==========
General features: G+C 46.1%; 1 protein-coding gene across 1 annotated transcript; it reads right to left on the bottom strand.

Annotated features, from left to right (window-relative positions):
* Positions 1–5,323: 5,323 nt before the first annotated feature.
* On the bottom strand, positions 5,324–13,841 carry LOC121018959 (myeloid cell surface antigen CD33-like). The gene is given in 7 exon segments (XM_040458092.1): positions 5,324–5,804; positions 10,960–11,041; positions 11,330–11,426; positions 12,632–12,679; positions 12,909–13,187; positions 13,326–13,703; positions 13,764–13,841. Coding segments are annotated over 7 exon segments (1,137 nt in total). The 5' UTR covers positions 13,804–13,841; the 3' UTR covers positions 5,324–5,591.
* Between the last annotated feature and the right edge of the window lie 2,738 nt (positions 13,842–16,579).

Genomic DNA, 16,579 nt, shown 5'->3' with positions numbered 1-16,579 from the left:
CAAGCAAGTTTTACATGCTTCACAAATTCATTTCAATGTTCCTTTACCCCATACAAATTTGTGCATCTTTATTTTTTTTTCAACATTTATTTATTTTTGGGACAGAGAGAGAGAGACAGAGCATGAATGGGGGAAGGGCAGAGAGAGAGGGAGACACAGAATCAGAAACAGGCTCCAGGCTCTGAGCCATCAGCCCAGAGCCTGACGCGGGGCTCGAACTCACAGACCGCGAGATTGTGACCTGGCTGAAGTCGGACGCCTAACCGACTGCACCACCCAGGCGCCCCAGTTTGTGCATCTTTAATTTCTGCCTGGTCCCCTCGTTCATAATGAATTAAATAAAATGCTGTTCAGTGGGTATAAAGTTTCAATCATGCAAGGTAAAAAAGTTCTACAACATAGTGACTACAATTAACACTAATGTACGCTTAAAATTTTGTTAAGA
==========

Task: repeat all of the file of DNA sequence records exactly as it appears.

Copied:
General features: G+C 46.1%; 1 protein-coding gene across 1 annotated transcript; it reads right to left on the bottom strand.

Annotated features, from left to right (window-relative positions):
* Positions 1–5,323: 5,323 nt before the first annotated feature.
* On the bottom strand, positions 5,324–13,841 carry LOC121018959 (myeloid cell surface antigen CD33-like). The gene is given in 7 exon segments (XM_040458092.1): positions 5,324–5,804; positions 10,960–11,041; positions 11,330–11,426; positions 12,632–12,679; positions 12,909–13,187; positions 13,326–13,703; positions 13,764–13,841. Coding segments are annotated over 7 exon segments (1,137 nt in total). The 5' UTR covers positions 13,804–13,841; the 3' UTR covers positions 5,324–5,591.
* Between the last annotated feature and the right edge of the window lie 2,738 nt (positions 13,842–16,579).

Genomic DNA, 16,579 nt, shown 5'->3' with positions numbered 1-16,579 from the left:
CAAGCAAGTTTTACATGCTTCACAAATTCATTTCAATGTTCCTTTACCCCATACAAATTTGTGCATCTTTATTTTTTTTTCAACATTTATTTATTTTTGGGACAGAGAGAGAGAGACAGAGCATGAATGGGGGAAGGGCAGAGAGAGAGGGAGACACAGAATCAGAAACAGGCTCCAGGCTCTGAGCCATCAGCCCAGAGCCTGACGCGGGGCTCGAACTCACAGACCGCGAGATTGTGACCTGGCTGAAGTCGGACGCCTAACCGACTGCACCACCCAGGCGCCCCAGTTTGTGCATCTTTAATTTCTGCCTGGTCCCCTCGTTCATAATGAATTAAATAAAATGCTGTTCAGTGGGTATAAAGTTTCAATCATGCAAGGTAAAAAAGTTCTACAACATAGTGACTACAATTAACACTAATGTACGCTTAAAATTTTGTTAAGA